In my last blog post, I told the story of the time when my teenage son, Nathan, met Eugene Peterson. It was a sweet story of about a man of genuine humility and care for others.
This story about Eugene reminds me of another Laity Lodge story. I’ve called it “Unflinching Hospitality,” and in a few moments you’ll see why.
We at Laity Lodge were committed to showing hospitality to all of our guests. This wasn’t a strategy for getting more business. Rather, it was an expression of our conviction that all human beings are created in the image of God and therefore worthy of deep respect. And it was also an expression of our understanding of the gospel of God’s grace through Christ. We sought to embody this grace in the way we treated each and every guest to Laity Lodge.
Hospitality often began with the hostesses in the Laity Lodge office. When people arrived at the Lodge, they were welcomed, registered, and affirmed by the fine women who “got” hospitality right down to their bones. If somebody showed up at three in the morning, one of our hostesses would be their to greet them and show them to their rooms as if it were nothing unusual.
Connie was one of our experienced hostesses, a kind and gracious representative of Laity Lodge’s core values. She was also a common-sense woman who didn’t take guff from anyone. Connie wasn’t a pushover. But she was a someone who demonstrated the love of Christ to our Laity Lodge guests.
One time when Connie was working in the Lodge office, an older gentleman came in to see her. He was carrying an armload of dirty clothing. “I need my wash done,” he said. “Oh,” Connie responded without flinching, “we’ll get that for you by tomorrow afternoon.” The man left the office satisfied.The thing was, we didn’t do people’s wash at Laity Lodge. We did have available washing machines and dryers, and would even give people enough quarters so they could do their own wash. But we didn’t do it for them. Connie knew this, of course. She could have said this to the man who dropped off his dirty clothes. But she sensed that he wasn’t quite up to the task of doing his own wash. So she promised that we’d do it for him.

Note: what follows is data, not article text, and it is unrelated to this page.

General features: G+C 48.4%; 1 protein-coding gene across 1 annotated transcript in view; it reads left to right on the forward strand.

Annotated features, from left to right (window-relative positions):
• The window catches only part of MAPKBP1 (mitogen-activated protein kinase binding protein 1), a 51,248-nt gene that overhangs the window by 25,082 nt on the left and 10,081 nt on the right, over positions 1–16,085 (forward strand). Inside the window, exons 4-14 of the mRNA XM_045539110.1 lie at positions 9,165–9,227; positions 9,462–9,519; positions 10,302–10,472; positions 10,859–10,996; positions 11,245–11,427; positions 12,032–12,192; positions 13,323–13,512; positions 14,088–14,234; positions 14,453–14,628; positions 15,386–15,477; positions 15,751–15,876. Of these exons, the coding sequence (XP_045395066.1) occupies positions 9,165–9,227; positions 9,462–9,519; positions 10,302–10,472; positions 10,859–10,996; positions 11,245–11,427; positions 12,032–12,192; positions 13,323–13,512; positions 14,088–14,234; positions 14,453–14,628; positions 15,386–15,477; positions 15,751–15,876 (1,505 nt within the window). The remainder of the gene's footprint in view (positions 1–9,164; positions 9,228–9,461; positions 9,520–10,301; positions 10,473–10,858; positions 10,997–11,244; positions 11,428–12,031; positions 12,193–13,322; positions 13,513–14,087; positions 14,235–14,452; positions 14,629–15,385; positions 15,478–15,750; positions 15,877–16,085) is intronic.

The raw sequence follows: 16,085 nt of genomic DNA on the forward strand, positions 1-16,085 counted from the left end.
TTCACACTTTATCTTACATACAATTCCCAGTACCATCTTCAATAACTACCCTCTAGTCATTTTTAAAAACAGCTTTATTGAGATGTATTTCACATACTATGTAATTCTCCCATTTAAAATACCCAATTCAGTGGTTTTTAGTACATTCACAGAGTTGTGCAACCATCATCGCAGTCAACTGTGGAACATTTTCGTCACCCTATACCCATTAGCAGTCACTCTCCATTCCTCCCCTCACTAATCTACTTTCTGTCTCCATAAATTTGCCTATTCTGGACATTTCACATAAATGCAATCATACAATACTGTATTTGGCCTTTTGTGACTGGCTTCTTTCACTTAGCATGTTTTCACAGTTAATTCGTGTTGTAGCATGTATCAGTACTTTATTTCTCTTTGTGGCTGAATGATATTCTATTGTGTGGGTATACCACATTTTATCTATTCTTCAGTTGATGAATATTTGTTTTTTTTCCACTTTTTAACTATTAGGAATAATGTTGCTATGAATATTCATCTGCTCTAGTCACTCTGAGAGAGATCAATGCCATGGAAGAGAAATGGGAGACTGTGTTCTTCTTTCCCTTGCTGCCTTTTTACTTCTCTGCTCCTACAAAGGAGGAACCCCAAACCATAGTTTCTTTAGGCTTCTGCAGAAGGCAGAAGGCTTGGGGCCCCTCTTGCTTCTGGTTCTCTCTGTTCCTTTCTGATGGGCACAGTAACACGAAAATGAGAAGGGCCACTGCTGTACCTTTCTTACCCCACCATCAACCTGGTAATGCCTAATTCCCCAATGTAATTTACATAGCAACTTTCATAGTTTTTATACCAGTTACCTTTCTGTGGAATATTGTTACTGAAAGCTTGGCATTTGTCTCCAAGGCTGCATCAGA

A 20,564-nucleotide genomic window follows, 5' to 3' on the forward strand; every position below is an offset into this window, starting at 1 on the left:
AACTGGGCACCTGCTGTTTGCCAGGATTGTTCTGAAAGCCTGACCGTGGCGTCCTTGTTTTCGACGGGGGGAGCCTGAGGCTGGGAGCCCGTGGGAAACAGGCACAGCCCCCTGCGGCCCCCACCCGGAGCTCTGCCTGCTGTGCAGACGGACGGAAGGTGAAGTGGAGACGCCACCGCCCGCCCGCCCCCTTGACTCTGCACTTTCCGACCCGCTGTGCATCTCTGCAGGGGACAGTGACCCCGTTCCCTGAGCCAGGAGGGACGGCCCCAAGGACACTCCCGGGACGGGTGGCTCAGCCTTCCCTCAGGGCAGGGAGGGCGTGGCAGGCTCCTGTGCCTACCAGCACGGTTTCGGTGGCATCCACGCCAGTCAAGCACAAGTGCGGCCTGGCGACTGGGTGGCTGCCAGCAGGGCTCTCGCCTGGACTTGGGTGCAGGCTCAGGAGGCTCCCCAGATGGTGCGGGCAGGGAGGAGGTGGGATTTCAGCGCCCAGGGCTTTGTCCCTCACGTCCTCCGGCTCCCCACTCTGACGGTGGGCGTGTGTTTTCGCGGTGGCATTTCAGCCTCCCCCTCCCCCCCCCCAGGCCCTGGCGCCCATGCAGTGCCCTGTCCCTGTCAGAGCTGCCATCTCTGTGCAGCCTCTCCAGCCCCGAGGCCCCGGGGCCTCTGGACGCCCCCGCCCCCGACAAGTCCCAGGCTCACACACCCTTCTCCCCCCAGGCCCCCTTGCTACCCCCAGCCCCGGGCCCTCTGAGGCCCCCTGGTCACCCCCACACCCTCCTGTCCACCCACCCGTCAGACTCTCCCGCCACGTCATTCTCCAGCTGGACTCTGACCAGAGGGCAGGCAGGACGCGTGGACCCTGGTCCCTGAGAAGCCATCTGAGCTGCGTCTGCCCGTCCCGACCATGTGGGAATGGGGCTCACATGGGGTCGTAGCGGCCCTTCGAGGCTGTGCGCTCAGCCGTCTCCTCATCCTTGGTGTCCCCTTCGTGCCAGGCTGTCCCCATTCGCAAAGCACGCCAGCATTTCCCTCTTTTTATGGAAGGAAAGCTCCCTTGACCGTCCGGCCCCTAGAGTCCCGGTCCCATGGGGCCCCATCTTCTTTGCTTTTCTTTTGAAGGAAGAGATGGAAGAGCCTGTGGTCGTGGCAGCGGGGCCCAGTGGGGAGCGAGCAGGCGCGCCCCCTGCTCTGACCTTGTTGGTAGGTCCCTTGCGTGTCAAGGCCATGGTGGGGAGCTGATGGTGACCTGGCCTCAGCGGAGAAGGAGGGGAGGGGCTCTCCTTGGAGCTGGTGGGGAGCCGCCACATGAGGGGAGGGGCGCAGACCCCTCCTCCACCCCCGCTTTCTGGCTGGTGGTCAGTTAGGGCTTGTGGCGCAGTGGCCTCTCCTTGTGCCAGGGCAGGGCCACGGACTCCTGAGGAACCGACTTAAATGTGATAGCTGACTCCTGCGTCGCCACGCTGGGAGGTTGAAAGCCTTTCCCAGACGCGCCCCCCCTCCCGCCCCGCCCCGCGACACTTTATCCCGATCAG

What did Connie do with his laundry? Did she summon one of the housekeepers with a request to wash his clothes? No. Did she assign it to one of our young interns? No. What did Connie do? She carried the man’s clothes over to the wash house and put them in the washer. An hour later she moved them to the dryer. Later that evening, she collected his clean clothes and folded them neatly.
The next day, the man came into the office to retrieve his clothes. Connie presented them to him. He thanked her and left. I’m quite sure he had no idea that his request was unusual. And I’m guessing he never imagined that Connie was the one who actually washed his socks and underwear. No, he was blissfully unaware. And Connie was blissfully unflustered. She was there to show hospitality and that’s just what she did.
I doubt I would ever have known this story except I happened to be in the office when Connie handed the clothes to our guest. I didn’t say anything, but I wondered what in the world was going on. When he left, I asked her about it. She explained what had happened.
“But we don’t do people’s wash,” I exclaimed, feeling defensive for Connie.
“Well, we did this time!” she responded, once again without flinching. “We’re all about hospitality here.”
Yes, we were. To paraphrase Jesus rather freely, “If someone wants you to wash their socks, wash their t-shirts as well.” Amen, Jesus. And thanks, Connie, for embodying this truth for me.